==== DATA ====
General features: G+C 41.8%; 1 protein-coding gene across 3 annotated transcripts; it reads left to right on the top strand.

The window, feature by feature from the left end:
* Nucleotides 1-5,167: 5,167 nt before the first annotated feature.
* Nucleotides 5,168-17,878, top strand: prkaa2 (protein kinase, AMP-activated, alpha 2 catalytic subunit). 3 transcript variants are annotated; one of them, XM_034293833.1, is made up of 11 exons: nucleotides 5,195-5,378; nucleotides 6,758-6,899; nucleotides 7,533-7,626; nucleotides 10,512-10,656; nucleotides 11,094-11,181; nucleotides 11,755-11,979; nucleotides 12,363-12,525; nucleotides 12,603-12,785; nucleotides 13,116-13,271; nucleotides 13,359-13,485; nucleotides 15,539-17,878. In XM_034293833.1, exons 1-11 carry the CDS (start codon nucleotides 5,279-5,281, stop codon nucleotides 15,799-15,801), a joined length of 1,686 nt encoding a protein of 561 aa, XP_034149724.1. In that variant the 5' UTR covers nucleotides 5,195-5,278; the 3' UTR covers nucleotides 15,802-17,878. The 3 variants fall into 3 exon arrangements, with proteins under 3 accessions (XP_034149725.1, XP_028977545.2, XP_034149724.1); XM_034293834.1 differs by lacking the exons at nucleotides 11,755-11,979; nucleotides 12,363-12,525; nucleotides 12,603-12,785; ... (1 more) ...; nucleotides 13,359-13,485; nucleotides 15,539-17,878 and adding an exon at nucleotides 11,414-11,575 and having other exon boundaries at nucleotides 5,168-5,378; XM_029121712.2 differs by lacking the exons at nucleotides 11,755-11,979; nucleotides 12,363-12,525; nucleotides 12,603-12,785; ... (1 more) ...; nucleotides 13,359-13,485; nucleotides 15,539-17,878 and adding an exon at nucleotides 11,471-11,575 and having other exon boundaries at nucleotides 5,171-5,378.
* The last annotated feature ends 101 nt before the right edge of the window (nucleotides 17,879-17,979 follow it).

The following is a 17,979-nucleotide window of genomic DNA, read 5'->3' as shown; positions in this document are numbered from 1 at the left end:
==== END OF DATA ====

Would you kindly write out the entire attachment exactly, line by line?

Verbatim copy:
General features: G+C 41.8%; 1 protein-coding gene across 3 annotated transcripts; it reads left to right on the top strand.

The window, feature by feature from the left end:
* Nucleotides 1-5,167: 5,167 nt before the first annotated feature.
* Nucleotides 5,168-17,878, top strand: prkaa2 (protein kinase, AMP-activated, alpha 2 catalytic subunit). 3 transcript variants are annotated; one of them, XM_034293833.1, is made up of 11 exons: nucleotides 5,195-5,378; nucleotides 6,758-6,899; nucleotides 7,533-7,626; nucleotides 10,512-10,656; nucleotides 11,094-11,181; nucleotides 11,755-11,979; nucleotides 12,363-12,525; nucleotides 12,603-12,785; nucleotides 13,116-13,271; nucleotides 13,359-13,485; nucleotides 15,539-17,878. In XM_034293833.1, exons 1-11 carry the CDS (start codon nucleotides 5,279-5,281, stop codon nucleotides 15,799-15,801), a joined length of 1,686 nt encoding a protein of 561 aa, XP_034149724.1. In that variant the 5' UTR covers nucleotides 5,195-5,278; the 3' UTR covers nucleotides 15,802-17,878. The 3 variants fall into 3 exon arrangements, with proteins under 3 accessions (XP_034149725.1, XP_028977545.2, XP_034149724.1); XM_034293834.1 differs by lacking the exons at nucleotides 11,755-11,979; nucleotides 12,363-12,525; nucleotides 12,603-12,785; ... (1 more) ...; nucleotides 13,359-13,485; nucleotides 15,539-17,878 and adding an exon at nucleotides 11,414-11,575 and having other exon boundaries at nucleotides 5,168-5,378; XM_029121712.2 differs by lacking the exons at nucleotides 11,755-11,979; nucleotides 12,363-12,525; nucleotides 12,603-12,785; ... (1 more) ...; nucleotides 13,359-13,485; nucleotides 15,539-17,878 and adding an exon at nucleotides 11,471-11,575 and having other exon boundaries at nucleotides 5,171-5,378.
* The last annotated feature ends 101 nt before the right edge of the window (nucleotides 17,879-17,979 follow it).

The following is a 17,979-nucleotide window of genomic DNA, read 5'->3' as shown; positions in this document are numbered from 1 at the left end: